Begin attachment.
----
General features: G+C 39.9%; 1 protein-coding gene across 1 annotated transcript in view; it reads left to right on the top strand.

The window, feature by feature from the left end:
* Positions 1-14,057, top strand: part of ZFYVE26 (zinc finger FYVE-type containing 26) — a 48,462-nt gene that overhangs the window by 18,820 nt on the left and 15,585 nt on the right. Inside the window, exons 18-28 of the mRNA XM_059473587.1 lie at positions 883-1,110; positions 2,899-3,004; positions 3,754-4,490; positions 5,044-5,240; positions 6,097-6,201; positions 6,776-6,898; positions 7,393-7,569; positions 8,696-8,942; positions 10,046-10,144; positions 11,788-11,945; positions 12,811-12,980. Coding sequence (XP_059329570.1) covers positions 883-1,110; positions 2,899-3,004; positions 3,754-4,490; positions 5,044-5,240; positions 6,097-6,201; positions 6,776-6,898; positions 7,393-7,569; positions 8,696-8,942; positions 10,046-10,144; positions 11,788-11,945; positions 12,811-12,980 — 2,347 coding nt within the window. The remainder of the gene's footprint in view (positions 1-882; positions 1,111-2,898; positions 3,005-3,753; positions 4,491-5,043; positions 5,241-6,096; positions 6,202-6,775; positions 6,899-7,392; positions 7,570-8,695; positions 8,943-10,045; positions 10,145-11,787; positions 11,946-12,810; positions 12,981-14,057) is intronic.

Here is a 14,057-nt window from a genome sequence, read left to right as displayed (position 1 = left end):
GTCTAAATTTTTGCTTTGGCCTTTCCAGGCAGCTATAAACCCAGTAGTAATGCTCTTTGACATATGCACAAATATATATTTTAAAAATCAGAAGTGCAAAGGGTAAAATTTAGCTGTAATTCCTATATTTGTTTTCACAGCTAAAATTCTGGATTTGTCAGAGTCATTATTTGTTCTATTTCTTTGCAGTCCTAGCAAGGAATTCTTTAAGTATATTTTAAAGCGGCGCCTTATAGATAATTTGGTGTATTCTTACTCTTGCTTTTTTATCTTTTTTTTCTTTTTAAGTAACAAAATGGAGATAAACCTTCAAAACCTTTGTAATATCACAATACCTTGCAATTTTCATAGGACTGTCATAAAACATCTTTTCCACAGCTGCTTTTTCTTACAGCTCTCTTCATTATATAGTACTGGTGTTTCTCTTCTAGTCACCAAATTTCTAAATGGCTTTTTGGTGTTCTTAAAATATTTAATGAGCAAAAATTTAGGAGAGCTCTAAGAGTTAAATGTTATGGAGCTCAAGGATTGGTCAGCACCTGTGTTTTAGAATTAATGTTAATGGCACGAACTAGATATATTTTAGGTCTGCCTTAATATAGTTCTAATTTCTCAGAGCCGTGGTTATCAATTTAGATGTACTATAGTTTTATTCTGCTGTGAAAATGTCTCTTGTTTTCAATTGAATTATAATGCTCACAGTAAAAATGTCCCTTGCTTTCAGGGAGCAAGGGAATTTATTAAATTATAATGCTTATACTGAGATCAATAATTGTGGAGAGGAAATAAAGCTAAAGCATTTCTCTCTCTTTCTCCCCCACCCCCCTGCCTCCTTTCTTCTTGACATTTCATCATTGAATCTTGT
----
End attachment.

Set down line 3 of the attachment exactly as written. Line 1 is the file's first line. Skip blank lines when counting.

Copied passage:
* Positions 1-14,057, top strand: part of ZFYVE26 (zinc finger FYVE-type containing 26) — a 48,462-nt gene that overhangs the window by 18,820 nt on the left and 15,585 nt on the right. Inside the window, exons 18-28 of the mRNA XM_059473587.1 lie at positions 883-1,110; positions 2,899-3,004; positions 3,754-4,490; positions 5,044-5,240; positions 6,097-6,201; positions 6,776-6,898; positions 7,393-7,569; positions 8,696-8,942; positions 10,046-10,144; positions 11,788-11,945; positions 12,811-12,980. Coding sequence (XP_059329570.1) covers positions 883-1,110; positions 2,899-3,004; positions 3,754-4,490; positions 5,044-5,240; positions 6,097-6,201; positions 6,776-6,898; positions 7,393-7,569; positions 8,696-8,942; positions 10,046-10,144; positions 11,788-11,945; positions 12,811-12,980 — 2,347 coding nt within the window. The remainder of the gene's footprint in view (positions 1-882; positions 1,111-2,898; positions 3,005-3,753; positions 4,491-5,043; positions 5,241-6,096; positions 6,202-6,775; positions 6,899-7,392; positions 7,570-8,695; positions 8,943-10,045; positions 10,145-11,787; positions 11,946-12,810; positions 12,981-14,057) is intronic.